Maintaining investigator blinding in RCTs, especially when dealing with subcutaneous and intramuscular injections of investigational medicinal products (IMP), can be challenging.Discrepancies in the appearance and viscosity of active and placebo injections have posed a hurdle. Our study compared the performance of A-INJ (specifically, the Autoject 2) against conventional syringes (CS) for delivering 1 ml doses of both placebo and reference IMP.

The results demonstrated:

- No statistically significant differences in injectate delivery between A-INJ and CS.

- Investigators were largely unable to differentiate between the two solutions when using A-INJ, effectively maintaining blinding.

This suggested that A-INJ systems offer a promising solution for RCTs, eliminating the need to modify placebos with additives or colorants, or to utilise costly unblinded staff. These findings add to the growing body of evidence highlighting the advantages of A-INJs in administering injectable compounds during RCTs, opening up new possibilities for their utility in clinical research.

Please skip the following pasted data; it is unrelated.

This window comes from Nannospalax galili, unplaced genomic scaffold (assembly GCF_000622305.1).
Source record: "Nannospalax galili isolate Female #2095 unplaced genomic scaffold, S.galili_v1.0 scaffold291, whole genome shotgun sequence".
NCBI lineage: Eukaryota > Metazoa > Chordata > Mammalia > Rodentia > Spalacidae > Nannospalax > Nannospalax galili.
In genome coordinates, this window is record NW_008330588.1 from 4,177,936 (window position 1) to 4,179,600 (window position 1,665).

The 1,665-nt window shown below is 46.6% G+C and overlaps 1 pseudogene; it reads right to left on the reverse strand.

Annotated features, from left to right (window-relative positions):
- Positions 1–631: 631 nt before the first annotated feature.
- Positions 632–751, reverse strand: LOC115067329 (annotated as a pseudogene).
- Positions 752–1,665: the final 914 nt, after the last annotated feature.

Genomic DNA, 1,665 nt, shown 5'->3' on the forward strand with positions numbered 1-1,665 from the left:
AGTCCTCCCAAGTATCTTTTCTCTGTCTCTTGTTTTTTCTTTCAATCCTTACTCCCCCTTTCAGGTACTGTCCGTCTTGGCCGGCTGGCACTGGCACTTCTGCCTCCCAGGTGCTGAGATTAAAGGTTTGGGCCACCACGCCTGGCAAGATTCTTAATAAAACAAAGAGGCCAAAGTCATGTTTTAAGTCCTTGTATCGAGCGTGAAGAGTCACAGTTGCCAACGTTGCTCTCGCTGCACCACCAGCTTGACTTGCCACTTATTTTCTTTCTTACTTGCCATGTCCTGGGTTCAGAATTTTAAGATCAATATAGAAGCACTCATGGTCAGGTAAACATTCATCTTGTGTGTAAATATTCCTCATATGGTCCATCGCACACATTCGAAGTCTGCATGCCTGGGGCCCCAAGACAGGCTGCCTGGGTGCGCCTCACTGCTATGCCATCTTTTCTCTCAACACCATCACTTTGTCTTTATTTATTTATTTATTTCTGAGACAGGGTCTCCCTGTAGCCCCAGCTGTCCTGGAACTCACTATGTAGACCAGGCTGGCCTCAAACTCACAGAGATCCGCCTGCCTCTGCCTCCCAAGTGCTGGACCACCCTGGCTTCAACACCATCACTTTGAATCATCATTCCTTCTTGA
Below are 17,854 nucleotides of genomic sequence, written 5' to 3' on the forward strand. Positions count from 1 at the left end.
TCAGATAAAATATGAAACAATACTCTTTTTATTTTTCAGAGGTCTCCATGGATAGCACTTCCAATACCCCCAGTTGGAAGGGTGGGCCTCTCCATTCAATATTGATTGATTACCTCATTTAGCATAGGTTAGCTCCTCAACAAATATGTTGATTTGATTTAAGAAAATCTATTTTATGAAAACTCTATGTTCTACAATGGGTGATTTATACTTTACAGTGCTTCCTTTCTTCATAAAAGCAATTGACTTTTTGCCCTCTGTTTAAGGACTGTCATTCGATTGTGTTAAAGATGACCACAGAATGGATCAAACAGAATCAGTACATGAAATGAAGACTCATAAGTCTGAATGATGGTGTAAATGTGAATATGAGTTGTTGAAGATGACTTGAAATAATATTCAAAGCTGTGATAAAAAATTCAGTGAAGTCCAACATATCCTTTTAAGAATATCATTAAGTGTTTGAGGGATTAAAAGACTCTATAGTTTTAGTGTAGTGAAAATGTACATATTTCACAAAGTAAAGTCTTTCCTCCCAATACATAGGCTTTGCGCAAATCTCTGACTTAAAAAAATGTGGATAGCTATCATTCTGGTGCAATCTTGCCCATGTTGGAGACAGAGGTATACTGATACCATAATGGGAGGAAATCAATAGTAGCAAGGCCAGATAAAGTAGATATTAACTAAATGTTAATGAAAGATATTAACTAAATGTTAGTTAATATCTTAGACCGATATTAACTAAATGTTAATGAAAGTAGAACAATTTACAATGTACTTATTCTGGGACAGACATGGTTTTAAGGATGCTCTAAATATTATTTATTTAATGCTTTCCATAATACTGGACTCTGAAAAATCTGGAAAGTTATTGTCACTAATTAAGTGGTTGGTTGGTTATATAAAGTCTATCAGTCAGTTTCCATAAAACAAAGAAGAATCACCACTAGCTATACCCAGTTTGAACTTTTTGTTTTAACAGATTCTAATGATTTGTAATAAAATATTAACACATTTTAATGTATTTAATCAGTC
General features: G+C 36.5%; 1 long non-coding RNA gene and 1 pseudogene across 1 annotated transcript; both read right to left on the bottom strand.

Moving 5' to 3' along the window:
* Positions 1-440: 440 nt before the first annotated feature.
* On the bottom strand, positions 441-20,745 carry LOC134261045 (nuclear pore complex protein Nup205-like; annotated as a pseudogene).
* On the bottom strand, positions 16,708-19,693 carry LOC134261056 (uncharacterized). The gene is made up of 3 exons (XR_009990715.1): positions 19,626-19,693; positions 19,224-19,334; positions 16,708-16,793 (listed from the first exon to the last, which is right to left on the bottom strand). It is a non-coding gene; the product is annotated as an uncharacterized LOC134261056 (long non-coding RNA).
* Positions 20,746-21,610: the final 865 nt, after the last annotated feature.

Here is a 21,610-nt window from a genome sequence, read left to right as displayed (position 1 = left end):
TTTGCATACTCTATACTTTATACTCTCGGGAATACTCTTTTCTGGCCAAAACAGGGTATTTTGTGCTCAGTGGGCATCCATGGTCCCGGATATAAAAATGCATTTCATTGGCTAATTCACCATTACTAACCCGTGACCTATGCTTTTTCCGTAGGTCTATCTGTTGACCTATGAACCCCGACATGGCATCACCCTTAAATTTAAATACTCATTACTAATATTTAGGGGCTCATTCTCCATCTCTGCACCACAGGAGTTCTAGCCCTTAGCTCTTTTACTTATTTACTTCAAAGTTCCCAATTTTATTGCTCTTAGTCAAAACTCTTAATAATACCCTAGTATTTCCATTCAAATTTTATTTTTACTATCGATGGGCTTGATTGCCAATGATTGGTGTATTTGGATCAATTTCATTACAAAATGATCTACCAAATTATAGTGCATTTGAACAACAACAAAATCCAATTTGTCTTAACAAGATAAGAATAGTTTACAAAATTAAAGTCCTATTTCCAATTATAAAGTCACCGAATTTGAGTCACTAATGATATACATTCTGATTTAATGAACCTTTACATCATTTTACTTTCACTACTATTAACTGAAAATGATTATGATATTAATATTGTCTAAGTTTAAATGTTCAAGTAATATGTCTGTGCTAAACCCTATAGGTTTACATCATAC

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ISA Symposium 2024

29-30 May 2024 
We will be attending the XIX International Symposium on Amyloidosis, taking place in Rochester, Minesota
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